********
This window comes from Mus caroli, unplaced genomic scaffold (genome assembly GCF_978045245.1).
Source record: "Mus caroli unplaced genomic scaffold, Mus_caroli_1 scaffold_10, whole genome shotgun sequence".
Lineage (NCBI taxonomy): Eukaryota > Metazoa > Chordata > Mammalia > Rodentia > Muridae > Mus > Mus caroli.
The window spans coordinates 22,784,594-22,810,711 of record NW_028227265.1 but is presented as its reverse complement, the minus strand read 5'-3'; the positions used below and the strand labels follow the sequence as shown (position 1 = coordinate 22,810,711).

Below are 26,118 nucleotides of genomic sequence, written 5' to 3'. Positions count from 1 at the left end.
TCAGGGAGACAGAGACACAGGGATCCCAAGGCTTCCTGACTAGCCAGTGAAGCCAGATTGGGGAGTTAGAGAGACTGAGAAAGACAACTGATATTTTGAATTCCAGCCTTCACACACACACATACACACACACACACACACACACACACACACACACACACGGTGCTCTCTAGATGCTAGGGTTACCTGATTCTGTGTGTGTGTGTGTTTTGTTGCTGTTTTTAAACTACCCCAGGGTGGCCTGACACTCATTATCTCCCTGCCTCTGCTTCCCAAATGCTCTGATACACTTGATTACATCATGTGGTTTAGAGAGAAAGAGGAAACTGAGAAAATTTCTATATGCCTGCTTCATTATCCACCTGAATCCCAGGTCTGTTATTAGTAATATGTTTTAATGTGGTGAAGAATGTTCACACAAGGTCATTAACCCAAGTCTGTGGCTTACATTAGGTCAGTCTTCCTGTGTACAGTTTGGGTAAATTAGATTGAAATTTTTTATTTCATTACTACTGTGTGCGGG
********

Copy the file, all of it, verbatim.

This window comes from Mus caroli, unplaced genomic scaffold (genome assembly GCF_978045245.1).
Source record: "Mus caroli unplaced genomic scaffold, Mus_caroli_1 scaffold_10, whole genome shotgun sequence".
Lineage (NCBI taxonomy): Eukaryota > Metazoa > Chordata > Mammalia > Rodentia > Muridae > Mus > Mus caroli.
The window spans coordinates 22,784,594-22,810,711 of record NW_028227265.1 but is presented as its reverse complement, the minus strand read 5'-3'; the positions used below and the strand labels follow the sequence as shown (position 1 = coordinate 22,810,711).

Below are 26,118 nucleotides of genomic sequence, written 5' to 3'. Positions count from 1 at the left end.
TCAGGGAGACAGAGACACAGGGATCCCAAGGCTTCCTGACTAGCCAGTGAAGCCAGATTGGGGAGTTAGAGAGACTGAGAAAGACAACTGATATTTTGAATTCCAGCCTTCACACACACACATACACACACACACACACACACACACACACACACACACACGGTGCTCTCTAGATGCTAGGGTTACCTGATTCTGTGTGTGTGTGTGTTTTGTTGCTGTTTTTAAACTACCCCAGGGTGGCCTGACACTCATTATCTCCCTGCCTCTGCTTCCCAAATGCTCTGATACACTTGATTACATCATGTGGTTTAGAGAGAAAGAGGAAACTGAGAAAATTTCTATATGCCTGCTTCATTATCCACCTGAATCCCAGGTCTGTTATTAGTAATATGTTTTAATGTGGTGAAGAATGTTCACACAAGGTCATTAACCCAAGTCTGTGGCTTACATTAGGTCAGTCTTCCTGTGTACAGTTTGGGTAAATTAGATTGAAATTTTTTATTTCATTACTACTGTGTGCGGG